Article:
Vermont’s small size and long history of participatory democracy provides an opportunity for Vermont business (and individual Vermonters) to have direct, substantial, face-to-face conversations with their own state representatives and legislative leaders. Bee’s Wrap participated in this event to advocate for our business values and shared priorities for bold climate action. We did this alongside our corporate peers, demonstrating together that the need for action is vital and urgent. I am proud to have led Bee’s Wrap in the participation of this direct demonstration of our core values and am excited to continue advocating for the necessary change that our state and world need.

Why biodegradability matters

Plastic is forever. Bee’s Wrap isn’t. And that’s by design.


Bee’s Wrap is naturally biodegradable and compostable. We started making Bee’s Wrap after growing deeply concerned about the persistent effect of plastics on our planet. Plastic never leaves us. It lingers in landfills for centuries. It enters our soil, our waterways, and our oceans, breaking down into tiny but ever-present pieces.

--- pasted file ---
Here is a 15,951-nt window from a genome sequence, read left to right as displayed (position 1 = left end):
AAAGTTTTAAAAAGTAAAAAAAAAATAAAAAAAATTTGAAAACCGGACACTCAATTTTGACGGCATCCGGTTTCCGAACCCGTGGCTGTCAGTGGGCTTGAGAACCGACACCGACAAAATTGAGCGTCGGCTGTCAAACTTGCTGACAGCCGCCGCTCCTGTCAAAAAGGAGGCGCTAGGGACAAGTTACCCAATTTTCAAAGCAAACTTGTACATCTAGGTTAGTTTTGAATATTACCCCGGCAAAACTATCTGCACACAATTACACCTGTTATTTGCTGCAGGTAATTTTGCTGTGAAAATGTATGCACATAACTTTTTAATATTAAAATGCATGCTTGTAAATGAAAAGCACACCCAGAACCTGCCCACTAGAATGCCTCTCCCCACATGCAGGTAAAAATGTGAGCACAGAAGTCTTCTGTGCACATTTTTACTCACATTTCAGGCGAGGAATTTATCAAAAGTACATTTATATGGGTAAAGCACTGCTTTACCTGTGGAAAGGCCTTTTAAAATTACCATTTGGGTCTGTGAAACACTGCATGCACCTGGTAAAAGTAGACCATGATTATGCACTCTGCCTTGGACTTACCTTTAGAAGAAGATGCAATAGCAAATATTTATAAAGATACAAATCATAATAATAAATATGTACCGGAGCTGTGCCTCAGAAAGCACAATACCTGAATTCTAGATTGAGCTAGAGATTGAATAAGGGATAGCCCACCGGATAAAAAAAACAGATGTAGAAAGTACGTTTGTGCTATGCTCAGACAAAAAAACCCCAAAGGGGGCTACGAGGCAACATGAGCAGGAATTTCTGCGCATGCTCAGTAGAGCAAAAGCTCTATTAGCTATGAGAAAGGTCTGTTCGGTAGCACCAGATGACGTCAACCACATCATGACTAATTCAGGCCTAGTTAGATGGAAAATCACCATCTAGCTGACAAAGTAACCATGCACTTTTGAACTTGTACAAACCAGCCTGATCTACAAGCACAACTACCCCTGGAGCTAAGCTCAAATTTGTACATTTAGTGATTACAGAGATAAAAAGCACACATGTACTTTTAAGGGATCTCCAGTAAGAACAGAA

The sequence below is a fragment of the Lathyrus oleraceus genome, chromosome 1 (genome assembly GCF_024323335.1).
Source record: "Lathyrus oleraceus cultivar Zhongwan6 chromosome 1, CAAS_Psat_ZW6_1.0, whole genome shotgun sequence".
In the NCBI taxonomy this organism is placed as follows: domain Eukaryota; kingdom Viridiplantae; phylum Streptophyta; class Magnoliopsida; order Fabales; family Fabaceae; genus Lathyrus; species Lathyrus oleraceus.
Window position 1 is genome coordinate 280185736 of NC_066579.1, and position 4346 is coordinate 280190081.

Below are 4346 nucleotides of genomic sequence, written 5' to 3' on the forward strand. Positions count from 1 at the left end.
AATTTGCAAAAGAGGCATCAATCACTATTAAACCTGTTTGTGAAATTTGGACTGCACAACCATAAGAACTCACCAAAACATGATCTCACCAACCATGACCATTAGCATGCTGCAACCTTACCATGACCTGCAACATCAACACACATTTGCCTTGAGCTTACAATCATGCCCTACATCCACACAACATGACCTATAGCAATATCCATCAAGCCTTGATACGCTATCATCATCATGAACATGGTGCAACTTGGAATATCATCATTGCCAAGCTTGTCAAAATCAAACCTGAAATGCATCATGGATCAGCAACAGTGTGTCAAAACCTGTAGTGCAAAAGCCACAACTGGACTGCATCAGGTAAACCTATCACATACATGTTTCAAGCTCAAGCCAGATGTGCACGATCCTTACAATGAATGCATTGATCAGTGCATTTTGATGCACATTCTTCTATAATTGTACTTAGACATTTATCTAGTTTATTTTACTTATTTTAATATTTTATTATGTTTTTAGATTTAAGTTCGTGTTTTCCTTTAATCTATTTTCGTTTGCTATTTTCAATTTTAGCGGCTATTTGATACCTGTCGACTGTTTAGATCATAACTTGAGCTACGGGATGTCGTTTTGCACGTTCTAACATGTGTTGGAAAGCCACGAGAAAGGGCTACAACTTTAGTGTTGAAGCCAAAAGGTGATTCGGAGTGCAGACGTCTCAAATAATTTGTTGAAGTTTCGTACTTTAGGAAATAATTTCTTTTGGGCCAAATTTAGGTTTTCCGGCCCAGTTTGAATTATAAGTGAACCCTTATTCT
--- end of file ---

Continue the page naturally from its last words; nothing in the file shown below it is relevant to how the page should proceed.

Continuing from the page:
We set out to make an alternative, and we knew from the beginning that whatever we made needed to be biodegradable. That’s because we believe in considering the entire life of the products we make and consume, from their creation and manufacturing to their eventual end. Where does a product come from? How is it made? And crucially, what happens when we no longer need or use this item?


This is where biodegradability comes in: A product that is biodegradable can be easily returned to the earth. It’s a technology as old as time, and everything made in nature returns to nature with time. There’s no complicated recycling process, and no need to send your Bee’s Wrap off to a special facility. Made from four simple ingredients, Bee’s Wrap comes from the earth, and is designed to return to the earth.